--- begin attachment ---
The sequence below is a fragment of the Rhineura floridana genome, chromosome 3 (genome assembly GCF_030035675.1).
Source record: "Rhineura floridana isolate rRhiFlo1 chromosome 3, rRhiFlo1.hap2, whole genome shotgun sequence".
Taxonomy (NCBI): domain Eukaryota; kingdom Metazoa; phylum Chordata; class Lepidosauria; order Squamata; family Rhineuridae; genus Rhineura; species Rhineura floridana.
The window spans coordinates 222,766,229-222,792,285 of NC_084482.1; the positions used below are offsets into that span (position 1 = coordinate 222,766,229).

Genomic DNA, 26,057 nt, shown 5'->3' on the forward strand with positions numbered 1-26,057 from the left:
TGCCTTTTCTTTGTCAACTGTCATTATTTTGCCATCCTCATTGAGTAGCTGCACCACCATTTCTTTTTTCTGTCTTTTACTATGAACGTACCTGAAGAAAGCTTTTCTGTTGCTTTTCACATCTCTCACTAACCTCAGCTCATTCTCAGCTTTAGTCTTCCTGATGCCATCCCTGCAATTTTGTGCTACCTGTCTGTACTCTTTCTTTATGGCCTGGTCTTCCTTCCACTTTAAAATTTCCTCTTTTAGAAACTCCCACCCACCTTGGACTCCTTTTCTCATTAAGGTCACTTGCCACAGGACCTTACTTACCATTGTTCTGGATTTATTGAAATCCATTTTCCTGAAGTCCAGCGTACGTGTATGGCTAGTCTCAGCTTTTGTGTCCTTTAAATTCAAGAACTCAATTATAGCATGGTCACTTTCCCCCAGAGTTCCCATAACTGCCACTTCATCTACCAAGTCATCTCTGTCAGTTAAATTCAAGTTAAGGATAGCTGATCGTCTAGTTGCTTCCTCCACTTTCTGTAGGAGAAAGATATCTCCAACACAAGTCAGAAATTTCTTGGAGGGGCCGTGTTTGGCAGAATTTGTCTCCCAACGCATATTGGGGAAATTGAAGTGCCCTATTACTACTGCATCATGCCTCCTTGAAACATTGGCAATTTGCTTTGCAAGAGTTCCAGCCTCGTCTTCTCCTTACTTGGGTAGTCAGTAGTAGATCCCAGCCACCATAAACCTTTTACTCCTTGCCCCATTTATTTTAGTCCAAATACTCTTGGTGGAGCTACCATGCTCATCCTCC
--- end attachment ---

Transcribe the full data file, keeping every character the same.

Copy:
The sequence below is a fragment of the Rhineura floridana genome, chromosome 3 (genome assembly GCF_030035675.1).
Source record: "Rhineura floridana isolate rRhiFlo1 chromosome 3, rRhiFlo1.hap2, whole genome shotgun sequence".
Taxonomy (NCBI): domain Eukaryota; kingdom Metazoa; phylum Chordata; class Lepidosauria; order Squamata; family Rhineuridae; genus Rhineura; species Rhineura floridana.
The window spans coordinates 222,766,229-222,792,285 of NC_084482.1; the positions used below are offsets into that span (position 1 = coordinate 222,766,229).

Genomic DNA, 26,057 nt, shown 5'->3' on the forward strand with positions numbered 1-26,057 from the left:
TGCCTTTTCTTTGTCAACTGTCATTATTTTGCCATCCTCATTGAGTAGCTGCACCACCATTTCTTTTTTCTGTCTTTTACTATGAACGTACCTGAAGAAAGCTTTTCTGTTGCTTTTCACATCTCTCACTAACCTCAGCTCATTCTCAGCTTTAGTCTTCCTGATGCCATCCCTGCAATTTTGTGCTACCTGTCTGTACTCTTTCTTTATGGCCTGGTCTTCCTTCCACTTTAAAATTTCCTCTTTTAGAAACTCCCACCCACCTTGGACTCCTTTTCTCATTAAGGTCACTTGCCACAGGACCTTACTTACCATTGTTCTGGATTTATTGAAATCCATTTTCCTGAAGTCCAGCGTACGTGTATGGCTAGTCTCAGCTTTTGTGTCCTTTAAATTCAAGAACTCAATTATAGCATGGTCACTTTCCCCCAGAGTTCCCATAACTGCCACTTCATCTACCAAGTCATCTCTGTCAGTTAAATTCAAGTTAAGGATAGCTGATCGTCTAGTTGCTTCCTCCACTTTCTGTAGGAGAAAGATATCTCCAACACAAGTCAGAAATTTCTTGGAGGGGCCGTGTTTGGCAGAATTTGTCTCCCAACGCATATTGGGGAAATTGAAGTGCCCTATTACTACTGCATCATGCCTCCTTGAAACATTGGCAATTTGCTTTGCAAGAGTTCCAGCCTCGTCTTCTCCTTACTTGGGTAGTCAGTAGTAGATCCCAGCCACCATAAACCTTTTACTCCTTGCCCCATTTATTTTAGTCCAAATACTCTTGGTGGAGCTACCATGCTCATCCTCC